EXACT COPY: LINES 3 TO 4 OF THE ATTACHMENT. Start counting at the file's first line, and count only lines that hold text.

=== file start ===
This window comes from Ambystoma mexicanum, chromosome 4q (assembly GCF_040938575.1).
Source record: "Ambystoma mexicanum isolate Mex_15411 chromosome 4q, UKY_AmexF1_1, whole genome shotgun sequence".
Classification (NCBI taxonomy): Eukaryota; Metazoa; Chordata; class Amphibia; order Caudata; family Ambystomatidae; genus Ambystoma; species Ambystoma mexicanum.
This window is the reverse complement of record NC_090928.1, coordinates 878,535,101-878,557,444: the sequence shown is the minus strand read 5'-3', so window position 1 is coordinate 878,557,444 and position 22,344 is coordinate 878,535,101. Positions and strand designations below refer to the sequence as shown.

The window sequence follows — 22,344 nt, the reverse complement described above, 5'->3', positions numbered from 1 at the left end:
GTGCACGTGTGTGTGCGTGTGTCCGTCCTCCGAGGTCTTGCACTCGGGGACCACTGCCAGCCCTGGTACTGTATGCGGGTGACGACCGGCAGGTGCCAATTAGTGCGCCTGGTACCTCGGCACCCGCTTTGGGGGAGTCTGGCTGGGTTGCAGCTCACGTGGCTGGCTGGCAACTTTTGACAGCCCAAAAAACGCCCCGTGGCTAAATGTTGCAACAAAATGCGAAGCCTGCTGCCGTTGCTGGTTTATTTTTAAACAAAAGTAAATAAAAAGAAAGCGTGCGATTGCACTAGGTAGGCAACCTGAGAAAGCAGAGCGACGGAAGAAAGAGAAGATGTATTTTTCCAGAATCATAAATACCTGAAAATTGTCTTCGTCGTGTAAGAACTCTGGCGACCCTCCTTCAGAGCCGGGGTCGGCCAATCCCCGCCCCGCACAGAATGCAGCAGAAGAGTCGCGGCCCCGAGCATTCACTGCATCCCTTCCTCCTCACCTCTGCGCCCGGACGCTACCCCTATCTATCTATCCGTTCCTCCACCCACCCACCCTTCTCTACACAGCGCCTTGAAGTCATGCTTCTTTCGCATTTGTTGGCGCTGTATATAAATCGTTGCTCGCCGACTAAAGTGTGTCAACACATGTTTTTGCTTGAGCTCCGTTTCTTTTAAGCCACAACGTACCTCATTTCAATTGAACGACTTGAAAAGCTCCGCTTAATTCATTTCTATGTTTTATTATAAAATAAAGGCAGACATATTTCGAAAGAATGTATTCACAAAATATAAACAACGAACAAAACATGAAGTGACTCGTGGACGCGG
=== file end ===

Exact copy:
Classification (NCBI taxonomy): Eukaryota; Metazoa; Chordata; class Amphibia; order Caudata; family Ambystomatidae; genus Ambystoma; species Ambystoma mexicanum.
This window is the reverse complement of record NC_090928.1, coordinates 878,535,101-878,557,444: the sequence shown is the minus strand read 5'-3', so window position 1 is coordinate 878,557,444 and position 22,344 is coordinate 878,535,101. Positions and strand designations below refer to the sequence as shown.